These Covid cases can include those who test positive while unwell at home as well as those in hospital.

Separate figures from the Oxford University-run platform Our World in Data show new daily cases hit 3,108 on April 4, up from 242 one month earlier.

The World Health Organization (WHO) is currently monitoring Arcturus, scientifically known as XBB.1.16.

It was first detected in late January, with officials saying it has some mutations of concern.

Dr Maria Van Kerkhove, the WHO’s Covid technical lead, said: ‘It’s been in circulation for a few months.

‘We haven’t seen a change in severity in individuals or in populations, but that’s why we have these systems in place.

‘It has one additional mutation in the spike protein which in lab studies shows increased infectivity as well as potential increased pathogenicity.’

Dr Van Kerkhove added that while XBB.1.16 had been detected in other countries most sequences were from India, where it had replaced other variants.

She also said that thus far there had been no reported change in disease severity in XBB.1.16 infections.

Meanwhile, a study by Japanese scientists has suggested Arcturus is 1.2 times more infectious than the closely-related Kraken Covid strain.

Uploading their findings to the biology research website bioRxiv, they wrote that this advantage suggests the new variant will ‘spread worldwide in the near future’.

They attributed this to mutations that could make it more difficult for the immune system to tackle and increase its growth rate.

However, they said there is no evidence that Arcturus had any greater ability to evade the protection offered by vaccines or prior infection compared to Kraken.

Kraken was the dominant strain in the UK by the end of February, causing 50.4 per cent of cases, according to ONS data.

Technically XBB.1.5, the Omicron spin-off was at the time considered the most infectious Covid variant yet and sparked concern after triggering a surge in cases in several countries.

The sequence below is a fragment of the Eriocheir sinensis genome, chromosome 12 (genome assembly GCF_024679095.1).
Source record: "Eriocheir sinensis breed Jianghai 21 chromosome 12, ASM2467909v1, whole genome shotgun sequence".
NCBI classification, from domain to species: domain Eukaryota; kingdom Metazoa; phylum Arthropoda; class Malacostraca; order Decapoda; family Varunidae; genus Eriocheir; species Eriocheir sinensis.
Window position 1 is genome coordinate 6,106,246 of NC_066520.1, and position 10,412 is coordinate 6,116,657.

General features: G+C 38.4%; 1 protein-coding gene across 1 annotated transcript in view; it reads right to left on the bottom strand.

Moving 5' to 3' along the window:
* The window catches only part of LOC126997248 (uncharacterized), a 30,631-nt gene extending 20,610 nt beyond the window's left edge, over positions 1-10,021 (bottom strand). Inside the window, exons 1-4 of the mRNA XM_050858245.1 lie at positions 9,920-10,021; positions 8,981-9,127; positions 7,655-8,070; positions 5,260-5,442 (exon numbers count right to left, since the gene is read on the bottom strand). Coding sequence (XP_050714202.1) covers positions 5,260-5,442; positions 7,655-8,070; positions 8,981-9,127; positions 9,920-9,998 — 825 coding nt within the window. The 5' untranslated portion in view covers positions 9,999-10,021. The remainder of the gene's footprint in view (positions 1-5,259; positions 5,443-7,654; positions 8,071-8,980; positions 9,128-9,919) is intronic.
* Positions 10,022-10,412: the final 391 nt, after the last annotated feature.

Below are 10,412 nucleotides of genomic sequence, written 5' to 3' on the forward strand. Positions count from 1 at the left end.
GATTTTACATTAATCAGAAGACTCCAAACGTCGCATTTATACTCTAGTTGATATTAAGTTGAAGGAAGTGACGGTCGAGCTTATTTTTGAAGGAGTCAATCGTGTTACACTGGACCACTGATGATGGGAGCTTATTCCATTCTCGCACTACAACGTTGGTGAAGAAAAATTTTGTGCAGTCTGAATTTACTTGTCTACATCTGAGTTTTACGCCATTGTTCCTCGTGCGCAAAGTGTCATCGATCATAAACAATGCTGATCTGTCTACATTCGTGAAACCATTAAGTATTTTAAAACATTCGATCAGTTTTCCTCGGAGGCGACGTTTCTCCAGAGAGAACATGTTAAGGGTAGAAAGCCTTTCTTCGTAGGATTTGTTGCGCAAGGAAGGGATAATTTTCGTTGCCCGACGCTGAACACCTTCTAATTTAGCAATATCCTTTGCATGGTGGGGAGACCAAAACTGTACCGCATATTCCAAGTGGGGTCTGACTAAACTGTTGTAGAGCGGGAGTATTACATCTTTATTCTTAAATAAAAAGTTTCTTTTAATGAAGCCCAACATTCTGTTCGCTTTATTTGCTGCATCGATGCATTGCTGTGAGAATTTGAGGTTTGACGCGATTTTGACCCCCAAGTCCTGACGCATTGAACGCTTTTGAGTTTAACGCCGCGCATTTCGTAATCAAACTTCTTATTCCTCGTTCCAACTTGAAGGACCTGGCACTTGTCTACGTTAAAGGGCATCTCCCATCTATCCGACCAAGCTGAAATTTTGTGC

However while triggering more cases, the new strain did not cause more severe disease than its ancestor Omicron, already considered a ‘milder’ version of Covid.

The rise in cases triggered by Arcturus has led the Indian state of Haryana, in the north of the country, to reintroduce masks in public places due to the ‘significant upsurge’ in Covid cases.

Veena George, Health Minister of southern state Kerala, on Saturday reintroduced masks for pregnant women, the elderly and those with underlying conditions.

On Monday and Tuesday, hospitals across India took part in mock drills to test their preparedness.

Office for National Statistics analysts estimate almost 1.7million Brits were carrying the virus on any given day in the week to March 13. This a jump of almost 14 per cent on the week before

Office for National Statistics analysts estimate almost 1.7million Brits were carrying the virus on any given day in the week to March 13. This a jump of almost 14 per cent on the week before

Office for National Statistics analysis has calculated how much of each Covid wave infected the population of England. The latest, Omicron BA.4/5, was the biggest, infecting 46.3 per cent of the population. Individuals could be represented twice in the data having, for example, caught Covid once at the start of the pandemic, then again during the Omicron surge

Officials have also told states to ramp up testing for the virus.

The drills and return of masks are a grim reminder of how the country was devastated by the Delta wave in 2021 with a total of 4.7million excess deaths according to WHO estimates.

India’s health system was overwhelmed by a surge of cases triggered by that Covid variant, with some hospitals even running out of oxygen.

Like similar new Covid variants, virus trackers online decided to call XBB.1.16 ‘Arcturus’ following a pattern of naming new strains after mythological entities.

Arcturus means ‘Guardian of the Bear’ and is related to the constellation called the Great Bear.